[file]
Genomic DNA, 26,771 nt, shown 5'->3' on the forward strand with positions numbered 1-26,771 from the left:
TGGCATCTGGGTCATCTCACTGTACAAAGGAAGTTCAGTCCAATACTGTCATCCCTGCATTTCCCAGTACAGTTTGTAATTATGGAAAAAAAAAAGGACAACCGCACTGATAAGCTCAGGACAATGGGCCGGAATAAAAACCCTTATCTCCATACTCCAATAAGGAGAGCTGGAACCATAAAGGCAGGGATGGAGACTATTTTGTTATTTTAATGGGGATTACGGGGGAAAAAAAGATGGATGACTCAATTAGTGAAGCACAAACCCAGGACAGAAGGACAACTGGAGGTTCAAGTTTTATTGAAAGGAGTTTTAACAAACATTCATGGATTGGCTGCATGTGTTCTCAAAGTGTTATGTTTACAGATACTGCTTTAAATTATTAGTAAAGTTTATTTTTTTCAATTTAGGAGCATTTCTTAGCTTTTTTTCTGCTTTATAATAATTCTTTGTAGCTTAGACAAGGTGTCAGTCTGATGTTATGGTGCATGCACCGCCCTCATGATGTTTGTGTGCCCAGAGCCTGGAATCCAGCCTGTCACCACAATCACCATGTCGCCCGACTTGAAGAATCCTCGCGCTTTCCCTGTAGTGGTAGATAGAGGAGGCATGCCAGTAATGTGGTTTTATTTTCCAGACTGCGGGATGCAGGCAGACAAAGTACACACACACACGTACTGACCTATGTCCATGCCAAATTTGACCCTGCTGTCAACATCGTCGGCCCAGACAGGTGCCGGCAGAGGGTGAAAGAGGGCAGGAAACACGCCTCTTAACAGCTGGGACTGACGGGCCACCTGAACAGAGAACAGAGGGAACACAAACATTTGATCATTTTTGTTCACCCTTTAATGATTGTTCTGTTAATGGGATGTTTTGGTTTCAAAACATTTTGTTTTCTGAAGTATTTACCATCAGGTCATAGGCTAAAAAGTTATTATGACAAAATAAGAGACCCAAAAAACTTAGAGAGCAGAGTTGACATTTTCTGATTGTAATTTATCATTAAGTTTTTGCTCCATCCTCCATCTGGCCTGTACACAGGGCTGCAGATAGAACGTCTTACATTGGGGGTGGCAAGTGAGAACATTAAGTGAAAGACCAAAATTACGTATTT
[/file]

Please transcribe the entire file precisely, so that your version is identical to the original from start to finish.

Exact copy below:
Genomic DNA, 26,771 nt, shown 5'->3' on the forward strand with positions numbered 1-26,771 from the left:
TGGCATCTGGGTCATCTCACTGTACAAAGGAAGTTCAGTCCAATACTGTCATCCCTGCATTTCCCAGTACAGTTTGTAATTATGGAAAAAAAAAAGGACAACCGCACTGATAAGCTCAGGACAATGGGCCGGAATAAAAACCCTTATCTCCATACTCCAATAAGGAGAGCTGGAACCATAAAGGCAGGGATGGAGACTATTTTGTTATTTTAATGGGGATTACGGGGGAAAAAAAGATGGATGACTCAATTAGTGAAGCACAAACCCAGGACAGAAGGACAACTGGAGGTTCAAGTTTTATTGAAAGGAGTTTTAACAAACATTCATGGATTGGCTGCATGTGTTCTCAAAGTGTTATGTTTACAGATACTGCTTTAAATTATTAGTAAAGTTTATTTTTTTCAATTTAGGAGCATTTCTTAGCTTTTTTTCTGCTTTATAATAATTCTTTGTAGCTTAGACAAGGTGTCAGTCTGATGTTATGGTGCATGCACCGCCCTCATGATGTTTGTGTGCCCAGAGCCTGGAATCCAGCCTGTCACCACAATCACCATGTCGCCCGACTTGAAGAATCCTCGCGCTTTCCCTGTAGTGGTAGATAGAGGAGGCATGCCAGTAATGTGGTTTTATTTTCCAGACTGCGGGATGCAGGCAGACAAAGTACACACACACACGTACTGACCTATGTCCATGCCAAATTTGACCCTGCTGTCAACATCGTCGGCCCAGACAGGTGCCGGCAGAGGGTGAAAGAGGGCAGGAAACACGCCTCTTAACAGCTGGGACTGACGGGCCACCTGAACAGAGAACAGAGGGAACACAAACATTTGATCATTTTTGTTCACCCTTTAATGATTGTTCTGTTAATGGGATGTTTTGGTTTCAAAACATTTTGTTTTCTGAAGTATTTACCATCAGGTCATAGGCTAAAAAGTTATTATGACAAAATAAGAGACCCAAAAAACTTAGAGAGCAGAGTTGACATTTTCTGATTGTAATTTATCATTAAGTTTTTGCTCCATCCTCCATCTGGCCTGTACACAGGGCTGCAGATAGAACGTCTTACATTGGGGGTGGCAAGTGAGAACATTAAGTGAAAGACCAAAATTACGTATTT